“Ms. Gray, You are one of the strongest people I’ve ever met, and I want you to know that we stand with you in the fight against violence,” Perry continued. “While nothing we do can fill the space of a lost child or loved one, all of us can extend a helping hand – to remind those grieving that we are here for them, that we are praying for them, that the love they felt for those they lost endures, not just in their memories, but also in ours. Life may be full of pain, but we are strong enough to handle it when we stand together.”
Immediately after his speech, Carmen sent Perry a text telling him “what an awesome job he did, he made me so proud.” The two had worked side by side in preparation for Curtis’s memorial in Town Center on April 28. The evening before, Carmen Gray had presented a track athlete and student, Jacob Miley, with the first scholarship in Curtis’s name, with money raised by the FPC track team.
There was plenty to celebrate Thursday evening for both high schools, not least the 88 percent graduation rate they’ve reached (it may be higher when this year’s numbers are tabulated), and recent US News & World Report ranking that placed both schools in the top tier of the 17,245 public high schools ranked this year.
“I think everyone at both schools, to include students, teachers, staff, and administrators should be proud of where they stand on a state and national level,” Tager said earlier this month. “I also thank our parents and other significant adults who continually challenge our students to seek more advanced and demanding classes. I believe our students are seeing they can both do this work, and succeed at doing it.”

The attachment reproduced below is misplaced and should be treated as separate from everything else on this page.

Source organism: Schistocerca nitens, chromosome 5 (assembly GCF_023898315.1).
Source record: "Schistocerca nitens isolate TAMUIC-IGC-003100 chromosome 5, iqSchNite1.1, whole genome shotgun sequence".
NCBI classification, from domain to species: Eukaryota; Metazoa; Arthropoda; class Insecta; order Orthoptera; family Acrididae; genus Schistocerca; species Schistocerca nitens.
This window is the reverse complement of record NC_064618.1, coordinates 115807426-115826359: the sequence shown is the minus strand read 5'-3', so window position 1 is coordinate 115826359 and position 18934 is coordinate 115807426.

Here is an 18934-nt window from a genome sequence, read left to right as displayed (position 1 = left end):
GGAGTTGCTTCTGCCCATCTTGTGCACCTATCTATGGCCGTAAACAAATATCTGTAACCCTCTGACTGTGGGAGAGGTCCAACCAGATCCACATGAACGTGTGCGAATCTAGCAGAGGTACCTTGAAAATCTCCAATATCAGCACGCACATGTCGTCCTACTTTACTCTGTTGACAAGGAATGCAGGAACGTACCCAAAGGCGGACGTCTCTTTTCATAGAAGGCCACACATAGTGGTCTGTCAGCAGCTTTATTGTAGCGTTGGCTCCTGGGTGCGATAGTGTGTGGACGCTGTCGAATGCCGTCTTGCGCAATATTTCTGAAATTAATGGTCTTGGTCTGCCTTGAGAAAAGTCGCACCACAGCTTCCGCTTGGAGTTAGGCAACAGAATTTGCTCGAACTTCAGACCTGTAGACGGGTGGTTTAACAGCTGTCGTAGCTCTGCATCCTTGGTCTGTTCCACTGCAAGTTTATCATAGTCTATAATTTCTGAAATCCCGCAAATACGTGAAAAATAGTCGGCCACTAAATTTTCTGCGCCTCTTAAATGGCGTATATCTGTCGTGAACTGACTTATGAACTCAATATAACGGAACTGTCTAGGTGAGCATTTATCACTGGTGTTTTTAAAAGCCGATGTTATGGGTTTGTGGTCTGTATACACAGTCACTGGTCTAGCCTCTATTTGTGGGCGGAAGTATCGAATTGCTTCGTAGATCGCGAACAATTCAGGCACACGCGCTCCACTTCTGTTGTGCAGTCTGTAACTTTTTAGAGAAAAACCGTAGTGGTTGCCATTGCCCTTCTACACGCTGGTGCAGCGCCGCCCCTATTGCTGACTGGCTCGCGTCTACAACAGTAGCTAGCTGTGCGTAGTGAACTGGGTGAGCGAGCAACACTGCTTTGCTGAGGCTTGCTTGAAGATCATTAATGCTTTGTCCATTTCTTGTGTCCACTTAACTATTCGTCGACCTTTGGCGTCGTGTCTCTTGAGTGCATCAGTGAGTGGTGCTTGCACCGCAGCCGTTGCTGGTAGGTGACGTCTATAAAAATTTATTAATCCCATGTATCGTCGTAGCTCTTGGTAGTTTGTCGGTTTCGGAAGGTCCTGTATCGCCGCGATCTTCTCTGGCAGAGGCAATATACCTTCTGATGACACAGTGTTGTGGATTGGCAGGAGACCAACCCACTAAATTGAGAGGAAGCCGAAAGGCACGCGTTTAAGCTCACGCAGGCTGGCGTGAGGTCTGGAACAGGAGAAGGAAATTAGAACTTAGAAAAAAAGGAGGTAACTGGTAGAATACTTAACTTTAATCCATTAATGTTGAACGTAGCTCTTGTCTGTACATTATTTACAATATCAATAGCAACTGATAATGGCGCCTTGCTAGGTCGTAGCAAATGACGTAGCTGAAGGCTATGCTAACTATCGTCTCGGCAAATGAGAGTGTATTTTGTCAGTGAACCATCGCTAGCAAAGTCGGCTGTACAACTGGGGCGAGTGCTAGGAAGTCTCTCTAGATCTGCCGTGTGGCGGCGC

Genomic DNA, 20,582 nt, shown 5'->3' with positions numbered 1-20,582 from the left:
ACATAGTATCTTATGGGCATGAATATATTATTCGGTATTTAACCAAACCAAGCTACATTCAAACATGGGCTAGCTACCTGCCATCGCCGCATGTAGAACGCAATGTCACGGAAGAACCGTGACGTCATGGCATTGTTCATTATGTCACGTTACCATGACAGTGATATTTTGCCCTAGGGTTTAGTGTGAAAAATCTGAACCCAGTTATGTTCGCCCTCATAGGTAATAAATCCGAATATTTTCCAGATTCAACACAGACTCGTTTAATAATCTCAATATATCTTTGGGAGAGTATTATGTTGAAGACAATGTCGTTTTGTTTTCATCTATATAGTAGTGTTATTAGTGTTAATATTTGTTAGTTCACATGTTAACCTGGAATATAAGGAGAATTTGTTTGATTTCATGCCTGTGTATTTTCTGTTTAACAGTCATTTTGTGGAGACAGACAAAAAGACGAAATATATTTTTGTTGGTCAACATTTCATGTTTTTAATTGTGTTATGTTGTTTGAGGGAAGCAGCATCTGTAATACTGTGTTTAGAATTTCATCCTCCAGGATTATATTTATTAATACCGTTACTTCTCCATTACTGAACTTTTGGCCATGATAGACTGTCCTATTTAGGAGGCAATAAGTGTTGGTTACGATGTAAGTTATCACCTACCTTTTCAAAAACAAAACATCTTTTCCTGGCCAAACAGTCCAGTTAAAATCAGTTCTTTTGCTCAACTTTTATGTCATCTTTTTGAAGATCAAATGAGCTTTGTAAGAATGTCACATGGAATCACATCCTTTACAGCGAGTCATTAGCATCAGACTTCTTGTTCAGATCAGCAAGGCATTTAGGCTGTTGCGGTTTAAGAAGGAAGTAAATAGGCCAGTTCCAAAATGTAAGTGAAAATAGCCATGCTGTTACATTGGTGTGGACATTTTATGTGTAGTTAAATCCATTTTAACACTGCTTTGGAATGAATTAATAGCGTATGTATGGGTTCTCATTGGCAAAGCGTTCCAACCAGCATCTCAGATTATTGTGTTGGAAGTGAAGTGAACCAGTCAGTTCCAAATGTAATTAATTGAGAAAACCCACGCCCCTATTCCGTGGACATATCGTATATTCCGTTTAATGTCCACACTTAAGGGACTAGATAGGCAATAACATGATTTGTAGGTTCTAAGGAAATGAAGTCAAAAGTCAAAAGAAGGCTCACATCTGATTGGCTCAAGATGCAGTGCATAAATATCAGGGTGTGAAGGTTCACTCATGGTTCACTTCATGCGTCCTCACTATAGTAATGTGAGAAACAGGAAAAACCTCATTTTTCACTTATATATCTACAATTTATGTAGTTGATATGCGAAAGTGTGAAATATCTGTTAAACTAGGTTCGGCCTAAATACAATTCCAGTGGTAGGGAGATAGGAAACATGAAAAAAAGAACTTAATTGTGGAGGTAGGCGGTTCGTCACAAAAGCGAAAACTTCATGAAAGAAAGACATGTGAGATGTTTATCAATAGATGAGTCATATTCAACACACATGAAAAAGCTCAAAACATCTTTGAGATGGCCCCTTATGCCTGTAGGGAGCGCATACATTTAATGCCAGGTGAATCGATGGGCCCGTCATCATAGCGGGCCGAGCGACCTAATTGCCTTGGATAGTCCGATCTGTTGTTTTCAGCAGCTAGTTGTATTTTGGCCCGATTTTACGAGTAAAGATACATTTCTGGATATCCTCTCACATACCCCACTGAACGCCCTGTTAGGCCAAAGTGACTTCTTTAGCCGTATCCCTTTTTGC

If Gray had been at his graduation Thursday evening, “I know what he would have done,” Carmen says. “He would have been screaming at the top of his voice, he was a huge encourager. He had this thing that he did, he would clap, shake his head up and down, ‘yes, that’s right, you’re doing great, be great,’ and that was his thing. The kids looked forward to his entry into any room. He was a huge encourager. It wasn’t just to the kids.” He was the same way with teachers and his coaches. “He just would have been very exuberant.”
He was, it seems, living up to the spirit of his class.
“The apathy of the young is a widespread falsehood,” Perry said to close his speech. “Every day, we hear our parents and grandparents fretting about ‘the kids,’ bemoaning social media distractions and lamenting alleged self-absorption. The truth is, our generation is a lot more hopeful than that. While we are daunted by complicated problems of the day–climate change, terrorism, and income inequality–we have shown evidence of an active social conscience. Our generation is engaged and passionate about the future of our country, and we will not repeat the same mistakes of those before us, we will not grow complacent. We will not sit idly by, We, the class of 2019, will seize the day.”
To Carmen, her son Curtis was, is, very much part of the Class of 2019. “He just got to the finish line a little faster,” she says.